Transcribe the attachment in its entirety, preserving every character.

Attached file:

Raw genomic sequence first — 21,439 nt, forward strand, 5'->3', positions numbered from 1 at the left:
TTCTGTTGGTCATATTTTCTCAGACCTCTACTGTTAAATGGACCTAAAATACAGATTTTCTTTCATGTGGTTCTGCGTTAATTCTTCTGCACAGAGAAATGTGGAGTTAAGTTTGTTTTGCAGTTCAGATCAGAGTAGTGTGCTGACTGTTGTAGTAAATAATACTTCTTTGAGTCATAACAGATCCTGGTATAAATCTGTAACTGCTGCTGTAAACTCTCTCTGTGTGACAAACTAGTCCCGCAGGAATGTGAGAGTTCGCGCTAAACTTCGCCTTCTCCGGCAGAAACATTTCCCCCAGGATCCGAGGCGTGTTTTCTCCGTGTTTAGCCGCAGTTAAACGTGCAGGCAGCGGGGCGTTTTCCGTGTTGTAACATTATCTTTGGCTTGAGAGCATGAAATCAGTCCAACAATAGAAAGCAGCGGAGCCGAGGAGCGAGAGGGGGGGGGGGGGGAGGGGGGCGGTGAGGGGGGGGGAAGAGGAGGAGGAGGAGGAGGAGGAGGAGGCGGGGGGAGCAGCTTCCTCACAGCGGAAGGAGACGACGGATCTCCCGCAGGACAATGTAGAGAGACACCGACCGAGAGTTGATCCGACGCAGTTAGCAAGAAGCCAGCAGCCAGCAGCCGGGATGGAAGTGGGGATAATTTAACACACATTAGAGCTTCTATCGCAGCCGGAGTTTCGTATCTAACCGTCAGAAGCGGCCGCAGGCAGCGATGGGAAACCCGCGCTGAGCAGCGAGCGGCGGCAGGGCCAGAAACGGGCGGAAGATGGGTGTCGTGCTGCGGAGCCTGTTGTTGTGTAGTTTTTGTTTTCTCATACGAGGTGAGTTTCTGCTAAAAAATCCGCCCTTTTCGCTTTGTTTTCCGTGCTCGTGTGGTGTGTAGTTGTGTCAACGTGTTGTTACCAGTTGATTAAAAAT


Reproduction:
Raw genomic sequence first — 21,439 nt, forward strand, 5'->3', positions numbered from 1 at the left:
TTCTGTTGGTCATATTTTCTCAGACCTCTACTGTTAAATGGACCTAAAATACAGATTTTCTTTCATGTGGTTCTGCGTTAATTCTTCTGCACAGAGAAATGTGGAGTTAAGTTTGTTTTGCAGTTCAGATCAGAGTAGTGTGCTGACTGTTGTAGTAAATAATACTTCTTTGAGTCATAACAGATCCTGGTATAAATCTGTAACTGCTGCTGTAAACTCTCTCTGTGTGACAAACTAGTCCCGCAGGAATGTGAGAGTTCGCGCTAAACTTCGCCTTCTCCGGCAGAAACATTTCCCCCAGGATCCGAGGCGTGTTTTCTCCGTGTTTAGCCGCAGTTAAACGTGCAGGCAGCGGGGCGTTTTCCGTGTTGTAACATTATCTTTGGCTTGAGAGCATGAAATCAGTCCAACAATAGAAAGCAGCGGAGCCGAGGAGCGAGAGGGGGGGGGGGGGGAGGGGGGCGGTGAGGGGGGGGGAAGAGGAGGAGGAGGAGGAGGAGGAGGAGGCGGGGGGAGCAGCTTCCTCACAGCGGAAGGAGACGACGGATCTCCCGCAGGACAATGTAGAGAGACACCGACCGAGAGTTGATCCGACGCAGTTAGCAAGAAGCCAGCAGCCAGCAGCCGGGATGGAAGTGGGGATAATTTAACACACATTAGAGCTTCTATCGCAGCCGGAGTTTCGTATCTAACCGTCAGAAGCGGCCGCAGGCAGCGATGGGAAACCCGCGCTGAGCAGCGAGCGGCGGCAGGGCCAGAAACGGGCGGAAGATGGGTGTCGTGCTGCGGAGCCTGTTGTTGTGTAGTTTTTGTTTTCTCATACGAGGTGAGTTTCTGCTAAAAAATCCGCCCTTTTCGCTTTGTTTTCCGTGCTCGTGTGGTGTGTAGTTGTGTCAACGTGTTGTTACCAGTTGATTAAAAAT